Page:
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Just like with gloves, Grace was the first star that came to mind when I thought of handbags, particularly because Hermès named one of the most gorgeous bags of all time after her. But that doesn’t feature in Rear Window. Instead, her character, Lisa Fremont produces a Mark Cross overnight bag, designed by Gerald Murphy, which is big enough to hold a negligee and a pair of slippers. Alfred Hitchcock based James Stewart’s character on Robert Capa and was inspired by his relationship with Ingrid Bergman which ended because Capa believed she was just too glamourous to accompany him on his photo assignments in far off places. This was fashion’s answer to that and remains my travel bag of dreams.

Blue Jasmine

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And while we’re on the subject of Hermès bags, we may as well mention the other iconic one which became my ultimate object of desire after seeing Woody Allen’s masterpiece. Cate Blanchett’s character might reproach others for staring at her Louis Vuitton luggage but for me, the bag steals the scene. Funnily, this gorgeous camel handbag would have been cost more than the rest of the film’s entire costume budget and had to be borrowed from the costume designer’s own personal wardrobe! The cost and decades long waiting list probably mean it will never be mine…

Kiss Me Deadly

Robert Aldrich’s strange, apocalyptic noir masterpiece has as its central focus a latter day Pandora’s box, perhaps containing the ultimate nuclear ‘whatsit’ which everyone in the film seems to want to get their hands on. The expression on Gaby Rodgers’ face as she opens it is one of the defining moments in cinema and undoubtedly influenced the other films in the list below.

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See the whole film here on YouTube

Pulp Fiction

And in case you didn’t know, the most notable influence was on Quentin Tarantino and the famous briefcase in Pulp Fiction whose glowing contents we never see but which have been speculated on countless times, with Elvis’ lamé suit as just one possibility. Although personally, I’m always too mesmerised by the soundtrack and Uma Thurman’s Rouge Noir nail polish to give it much thought.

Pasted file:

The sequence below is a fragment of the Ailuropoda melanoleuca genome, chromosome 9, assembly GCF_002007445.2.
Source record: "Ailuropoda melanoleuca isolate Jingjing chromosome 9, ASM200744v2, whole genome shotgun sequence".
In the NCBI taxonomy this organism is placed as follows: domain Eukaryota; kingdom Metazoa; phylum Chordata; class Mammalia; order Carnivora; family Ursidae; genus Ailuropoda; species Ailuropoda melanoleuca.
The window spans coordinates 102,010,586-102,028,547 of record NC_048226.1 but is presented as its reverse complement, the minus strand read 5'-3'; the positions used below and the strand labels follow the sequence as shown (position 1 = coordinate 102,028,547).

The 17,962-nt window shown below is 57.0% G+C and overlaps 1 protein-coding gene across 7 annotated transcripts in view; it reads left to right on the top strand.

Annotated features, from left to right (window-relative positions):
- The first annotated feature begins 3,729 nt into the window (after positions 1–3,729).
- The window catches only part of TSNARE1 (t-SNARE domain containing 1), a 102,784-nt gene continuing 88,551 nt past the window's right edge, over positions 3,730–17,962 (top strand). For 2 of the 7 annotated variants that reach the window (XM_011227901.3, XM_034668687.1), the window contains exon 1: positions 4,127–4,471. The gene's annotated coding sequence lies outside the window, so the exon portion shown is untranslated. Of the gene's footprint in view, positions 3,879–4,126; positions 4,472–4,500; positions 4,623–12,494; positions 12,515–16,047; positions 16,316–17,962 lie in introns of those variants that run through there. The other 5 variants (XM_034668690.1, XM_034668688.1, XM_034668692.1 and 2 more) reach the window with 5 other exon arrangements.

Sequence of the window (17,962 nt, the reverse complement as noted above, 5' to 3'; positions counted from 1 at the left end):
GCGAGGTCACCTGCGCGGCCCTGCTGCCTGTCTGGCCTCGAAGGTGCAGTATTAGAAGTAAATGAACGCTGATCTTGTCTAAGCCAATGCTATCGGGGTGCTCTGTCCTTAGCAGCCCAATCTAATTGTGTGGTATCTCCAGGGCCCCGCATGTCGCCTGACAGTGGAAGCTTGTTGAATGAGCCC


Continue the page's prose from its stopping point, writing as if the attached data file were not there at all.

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No Country for Old Men

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We know that the suitcase at the centre of this film contains a huge amount of money. Setting off a chain of events from which there seems to be no escape, it represents greed and corruption.

From Russia with Love

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It’s all about the gadgets with 007’s trick attaché case which contains ammunition, a flat throwing knife, a folding rifle, gold sovereigns and a tear gas cartridge. Somehow, I don’t think that would make it through security these days.

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Mulholland Drive

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In David’s Lynch’s neo noir masterpiece, the beautiful brunette with amnesia has a black DKNY handbag filled with lots of money and a mysterious blue key. After the heartbreaking and strange rendition of Roy Orbison’s ‘Crying’ at Club Silencio in the middle of the night, a box suddenly appears in Betty’s handbag which can then be opened with the key. What it all means is open to interpretation.

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I’m sure there are plenty of other examples I’ve forgotten about or missed! Let me know if you have any other favourites.